In connection with these principles it is recognized that confidentiality is, in certain circumstances, necessary in order to protect the litigants or encourage a fair resolution of the matter in controversy (see, e.g., Brazil, Protecting the Confidentiality of Settlement Negotiations, 39 Hastings LJ 955 ; Marcus, Myth and Reality in Protective Order Litigation, 69 Cornell L Rev 1, 28, 49 ; Marcus, The Discovery Confidentiality Controversy, 1991 U Ill L Rev 457 ; Carpinello, Public Access to Court Records in Civil Proceedings: The New York Approach, 54 Alb L Rev 93 ). The court must weigh the goals of encouraging the settlement of disputes and stemming the burgeoning tide of litigation against the rights of those not privy to the settlement agreement. "Courts must have discretion to balance the competing interests of the parties, the public, and the justice systems. When this balance favors confidentiality, confidentiality should be provided." (Miller, The Private Costs of Public Justice, 63 N.Y. St Bar J 12, 13 [July/Aug. 1991].)
Here, the compelling need for privacy articulated by the plaintiffs outweighs the reasons stated by defendants for discovery of the settlement agreements. Whether this action is characterized as part of a larger "mass tort litigation," as plaintiffs argue, or as a single action, as defendants assert, is irrelevant. The simple fact is that there are hundreds of RSI cases pending in this court alone, and the settlement agreements reached with SONY and A.B. Dick cannot be viewed in a vacuum. "[I]f a defendant facing multiple plaintiffs seeks to settle a meritorious claim for a certain sum of money, it may be deterred from doing so if it knows that the terms of such a settlement would have to be made public * * * Many defendants would almost certainly proceed to trial rather than broadcast to all potential plaintiffs how much they might be willing to pay." (Bank of Am. Natl. Trust Sav. Assn. v Hotel Rittenhouse Assocs., 800 F.2d 339, 351-352 [3d Cir 1986] [Garth, J., dissenting].)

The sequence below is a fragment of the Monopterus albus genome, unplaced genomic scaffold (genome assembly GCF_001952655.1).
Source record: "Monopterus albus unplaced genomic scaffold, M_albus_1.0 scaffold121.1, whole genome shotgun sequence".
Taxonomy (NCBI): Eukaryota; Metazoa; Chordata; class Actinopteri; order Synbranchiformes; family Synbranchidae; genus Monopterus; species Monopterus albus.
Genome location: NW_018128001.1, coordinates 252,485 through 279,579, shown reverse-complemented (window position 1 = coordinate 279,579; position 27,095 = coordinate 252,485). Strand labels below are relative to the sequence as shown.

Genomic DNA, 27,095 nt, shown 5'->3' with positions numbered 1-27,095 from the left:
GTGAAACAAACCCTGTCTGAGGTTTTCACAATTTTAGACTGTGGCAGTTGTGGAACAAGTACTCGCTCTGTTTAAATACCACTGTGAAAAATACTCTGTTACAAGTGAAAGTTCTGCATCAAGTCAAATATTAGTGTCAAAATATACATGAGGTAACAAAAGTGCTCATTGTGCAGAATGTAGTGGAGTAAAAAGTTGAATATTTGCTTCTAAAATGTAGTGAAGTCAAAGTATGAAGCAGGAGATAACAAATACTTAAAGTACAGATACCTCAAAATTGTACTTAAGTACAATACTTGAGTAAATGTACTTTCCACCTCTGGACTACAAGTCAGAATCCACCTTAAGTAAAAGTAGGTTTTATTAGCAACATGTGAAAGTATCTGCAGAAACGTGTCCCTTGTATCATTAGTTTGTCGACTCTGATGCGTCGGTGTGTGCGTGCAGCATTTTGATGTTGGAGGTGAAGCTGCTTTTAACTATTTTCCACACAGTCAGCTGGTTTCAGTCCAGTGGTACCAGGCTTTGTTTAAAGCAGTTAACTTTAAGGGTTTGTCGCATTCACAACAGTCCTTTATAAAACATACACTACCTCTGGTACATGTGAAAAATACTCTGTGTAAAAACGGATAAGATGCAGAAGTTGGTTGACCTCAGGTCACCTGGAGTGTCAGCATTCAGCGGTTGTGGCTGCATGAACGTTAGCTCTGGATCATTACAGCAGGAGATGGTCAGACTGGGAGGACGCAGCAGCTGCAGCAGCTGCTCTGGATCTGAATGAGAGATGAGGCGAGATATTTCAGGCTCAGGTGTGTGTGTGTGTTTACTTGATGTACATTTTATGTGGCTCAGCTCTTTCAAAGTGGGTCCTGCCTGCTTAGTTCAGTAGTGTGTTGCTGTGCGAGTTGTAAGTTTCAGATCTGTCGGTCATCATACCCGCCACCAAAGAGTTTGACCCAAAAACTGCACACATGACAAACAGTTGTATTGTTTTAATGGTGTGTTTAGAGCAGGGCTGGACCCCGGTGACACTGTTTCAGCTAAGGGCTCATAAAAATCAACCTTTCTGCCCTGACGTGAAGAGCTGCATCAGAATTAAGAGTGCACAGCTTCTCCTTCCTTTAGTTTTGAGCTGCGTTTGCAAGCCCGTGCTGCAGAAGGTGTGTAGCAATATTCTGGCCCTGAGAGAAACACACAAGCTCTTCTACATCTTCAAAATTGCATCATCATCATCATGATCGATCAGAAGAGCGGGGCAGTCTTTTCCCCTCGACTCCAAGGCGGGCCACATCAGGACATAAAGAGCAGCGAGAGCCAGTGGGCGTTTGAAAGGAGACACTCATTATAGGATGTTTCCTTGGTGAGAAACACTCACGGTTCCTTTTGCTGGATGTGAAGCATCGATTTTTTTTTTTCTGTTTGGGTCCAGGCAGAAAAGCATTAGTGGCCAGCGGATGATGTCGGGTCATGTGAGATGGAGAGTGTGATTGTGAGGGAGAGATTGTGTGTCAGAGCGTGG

The settlement of this case could not have been achieved without an agreement that the terms of the settlement, particularly the consideration paid, would not be revealed. Secrecy was deemed vital by all of the parties to the agreements. This secrecy induced changes of position by the parties relying on it. For the court to decline to support the parties in their reliance upon the agreements they have reached would work an injustice on these litigants and would inhibit future settlements (In re Franklin Natl. Bank Sec. Litig., 92 FRD 468, 472 [ED NY 1981], affd sub. nom. Federal Deposit Ins. Corp. v Ernst Ernst, 677 F.2d 230; see also, Bank of Am. Natl. Trust Sav. Assn. v Hotel Rittenhouse Assocs., supra, 800 F.2d, at 348 [Garth, J., dissenting]). Moreover, keeping intact the secrecy of the settlement agreements, at least in this case, does not result in "Orwellian suppression of the truth." (See, Wagner, Secrecy Betrays Justice, Natl LJ 17 [July 24, 1989].)
In sum, the strong public policy favoring settlement of disputed claims dictates that confidentiality agreements regarding such settlements not be lightly abrogated (Flynn v Portland Gen. Elec. Corp., 1989 WL 112802 [D Ore, Sept. 21, 1989, Frye, J.]). Plaintiffs have persuaded the court that maintaining the confidentiality of the settlement agreements warrants the issuance of a protective order against IBM's notice for discovery and inspection. Defendants failed successfully to oppose plaintiffs' motion and to show the relevance of the discovery of the settlement agreements.
[Portions of opinion omitted for purposes of publication.]